The Roman Empire

Greatest Empire the World Has Ever Known

Did you know that the idiomatic phrase "crossing the Rubicon" means to pass a point of no return, referring to Julius Caesar's decision to cross the River Rubicon and march into Italy at the head of a Roman legion? The act was considered an act of insurrection, and any general doing so forfeited his imperium (right to command).

Flavian Amphitheatre, more commonly known as the Colosseum. The most famous building of the Roman Empire. Rome, Italy.

At its height, the Roman Empire was one of the greatest imperial powers in history, controlling a vast empire incorporating most of continental Europe, Britain, and the Mediterranean islands, most of Asia west of the Euphrates river, and northern Africa.

The economic, cultural, political, and military power exerted by the Roman Empire has had a lasting impact on western civilization, and its decline and fall had a profound effect on world history.

Vincenzo Camuccini. The Death of Julius Caesar, 1806. Museo Nazionale di Capodimonte, Naples, Italy.

At the time of Julius Caesar’s act of treason in 49 BC, Rome was a republic ruled by a powerful senate. However, following a civil war initiated by Caesar, the constitutional balance of power shifted from the Senate to a single leader.

The Roman Republic lasted almost 500 years, and following the assassination of Julius Caesar, who had been appointed dictator perpetuo (dictator in perpetuity), the Roman Empire was established in 27 BC during the reign of Caesar’s adopted son and heir, Octavius.

Unknown. Augustus of Prima Porta, 1st century AD.

Octavius, known by his honorific title Augustus, held overarching military and political power over all of Rome’s provinces and became the first Roman ruler to be granted the title of emperor.

The Roman Empire was considerably enlarged during the reign of Augustus, who initiated a period of prosperity, political stability, and relative peace and security known as Pax Romana (Roman peace).

By around 100 AD, the Roman Empire had reached its largest extent, covering a territory of almost two million square miles and overseeing a population estimated to have been between 55 and 70 million people.

The Roman Empire (red) and its vassals (pink) in 117 AD during the reign of emperor Trajan.

Despite periods of conflict, including war with the Parthian Empire in the east and uprisings by Germanic tribes in the north, Pax Romana was firmly established for approximately 200 years following the reign of Augustus. However, during the 3rd century, Rome entered a period of decline from which it was never to fully recover.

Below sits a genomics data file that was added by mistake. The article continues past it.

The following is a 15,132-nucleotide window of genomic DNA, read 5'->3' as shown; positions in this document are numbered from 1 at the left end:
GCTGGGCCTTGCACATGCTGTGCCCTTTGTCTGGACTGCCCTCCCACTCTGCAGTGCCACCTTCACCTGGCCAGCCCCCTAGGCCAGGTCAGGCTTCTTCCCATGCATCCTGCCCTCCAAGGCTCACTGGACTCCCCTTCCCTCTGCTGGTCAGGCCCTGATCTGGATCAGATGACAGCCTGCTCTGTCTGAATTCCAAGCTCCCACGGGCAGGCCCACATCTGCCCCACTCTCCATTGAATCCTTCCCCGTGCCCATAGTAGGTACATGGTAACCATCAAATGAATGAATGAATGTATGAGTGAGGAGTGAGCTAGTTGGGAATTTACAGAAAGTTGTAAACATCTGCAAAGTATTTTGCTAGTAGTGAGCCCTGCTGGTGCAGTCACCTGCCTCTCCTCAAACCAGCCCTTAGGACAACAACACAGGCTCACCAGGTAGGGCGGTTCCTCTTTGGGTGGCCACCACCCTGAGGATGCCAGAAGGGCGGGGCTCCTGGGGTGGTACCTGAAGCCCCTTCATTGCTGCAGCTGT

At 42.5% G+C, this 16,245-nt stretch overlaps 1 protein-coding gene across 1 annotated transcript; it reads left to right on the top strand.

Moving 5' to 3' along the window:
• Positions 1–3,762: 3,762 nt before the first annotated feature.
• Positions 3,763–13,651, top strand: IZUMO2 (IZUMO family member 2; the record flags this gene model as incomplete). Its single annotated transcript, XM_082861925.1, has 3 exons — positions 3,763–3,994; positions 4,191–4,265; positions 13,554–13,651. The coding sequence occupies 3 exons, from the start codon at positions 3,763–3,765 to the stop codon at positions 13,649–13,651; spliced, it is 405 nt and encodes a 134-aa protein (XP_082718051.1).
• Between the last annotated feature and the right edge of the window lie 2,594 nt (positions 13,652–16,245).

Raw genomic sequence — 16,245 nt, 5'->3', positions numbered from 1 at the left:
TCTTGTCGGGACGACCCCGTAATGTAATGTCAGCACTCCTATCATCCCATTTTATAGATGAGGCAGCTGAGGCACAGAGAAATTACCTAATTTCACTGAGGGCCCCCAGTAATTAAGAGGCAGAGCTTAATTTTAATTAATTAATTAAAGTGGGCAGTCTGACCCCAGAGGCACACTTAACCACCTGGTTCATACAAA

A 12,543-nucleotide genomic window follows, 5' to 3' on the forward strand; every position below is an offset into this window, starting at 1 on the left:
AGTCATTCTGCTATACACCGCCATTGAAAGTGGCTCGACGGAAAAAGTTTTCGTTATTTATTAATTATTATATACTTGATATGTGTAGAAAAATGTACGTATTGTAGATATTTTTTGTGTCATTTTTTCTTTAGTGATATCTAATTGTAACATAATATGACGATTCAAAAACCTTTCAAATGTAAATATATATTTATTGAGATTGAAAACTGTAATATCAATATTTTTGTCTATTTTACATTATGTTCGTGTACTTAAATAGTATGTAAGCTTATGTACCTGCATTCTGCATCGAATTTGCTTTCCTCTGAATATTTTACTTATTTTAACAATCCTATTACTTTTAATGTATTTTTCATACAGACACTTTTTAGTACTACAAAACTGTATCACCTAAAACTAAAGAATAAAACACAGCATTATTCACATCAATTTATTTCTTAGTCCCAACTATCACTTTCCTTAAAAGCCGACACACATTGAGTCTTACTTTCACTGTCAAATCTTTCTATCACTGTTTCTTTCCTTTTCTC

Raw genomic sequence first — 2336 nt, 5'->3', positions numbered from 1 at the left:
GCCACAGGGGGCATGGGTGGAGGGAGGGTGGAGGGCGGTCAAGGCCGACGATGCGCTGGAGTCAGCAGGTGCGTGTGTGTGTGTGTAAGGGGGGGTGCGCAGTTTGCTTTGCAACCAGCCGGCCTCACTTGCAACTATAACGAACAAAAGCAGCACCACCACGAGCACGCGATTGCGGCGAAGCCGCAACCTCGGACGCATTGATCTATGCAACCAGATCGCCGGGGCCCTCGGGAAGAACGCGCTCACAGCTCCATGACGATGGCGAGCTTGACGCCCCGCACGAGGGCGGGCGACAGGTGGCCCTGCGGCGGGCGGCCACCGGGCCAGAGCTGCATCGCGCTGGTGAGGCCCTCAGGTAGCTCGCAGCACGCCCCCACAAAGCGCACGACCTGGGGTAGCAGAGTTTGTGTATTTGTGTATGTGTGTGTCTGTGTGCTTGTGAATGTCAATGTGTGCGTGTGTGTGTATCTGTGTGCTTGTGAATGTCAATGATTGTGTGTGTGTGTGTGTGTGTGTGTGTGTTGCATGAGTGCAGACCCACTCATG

A combination of factors, including internal power struggles, civil war, financial instability, tribal uprisings, and unstable eastern frontiers had left Rome in turmoil, resulting in what historians term the Crisis of the Third Century.

In an attempt to maintain control and stabilize its vast territories, Rome divided its empire into two regions: the Western Roman Empire and the Eastern Roman Empire (later to be known as the Byzantine Empire).

However, the two empires were soon plunged into civil war as they struggled with each other for dominance. Constantine briefly managed to bring peace to the divided empire by unifying the eastern and western halves by 324 AD and making himself the sole emperor.

School of Raphael. The Baptism of Constantine, 1520–1524. Fresco. Apostolic Palace, Vatican City.

By initiating a series of financial, military, and social reforms, Emperor Constantine was able to bring stability back to the troubled empire. He also promoted Christianity, which would later become the official state religion, and founded a new capital city at Byzantium (modern-day Istanbul), which was renamed Constantinople in his honor.

Roman unity, however, did not last long, and the empire’s territories were again divided into east and west just 30 years after the death of Constantine.

As a result of increasingly ambitious invasions from Germanic tribes and destabilizing internal conflict, the Western Empire started to lose its provinces one by one before its final collapse in 476 AD.

The Eastern Empire survived, however, in part because its geographical location made it less vulnerable to attack. The Byzantine Empire finally came to an end following the fall of Constantinople at the hands of Ottoman Turks in 1453 AD.

The impact of the Roman Empire on the development of western civilization is inestimable and includes the beliefs, values, and technology it bequeathed. Rome’s legacy continues to shape our way of life today in the form of town planning, religion, language, law, government, and architecture, among many others.


"I found Rome a city of bricks and left it a city of marble." – Octavius Augustus

"If you must break the law, do it to seize power: in all other cases observe it." – Julius Caesar

"I came, I saw, I conquered." – Julius Caesar

"Make haste slowly." – Octavius Augustus

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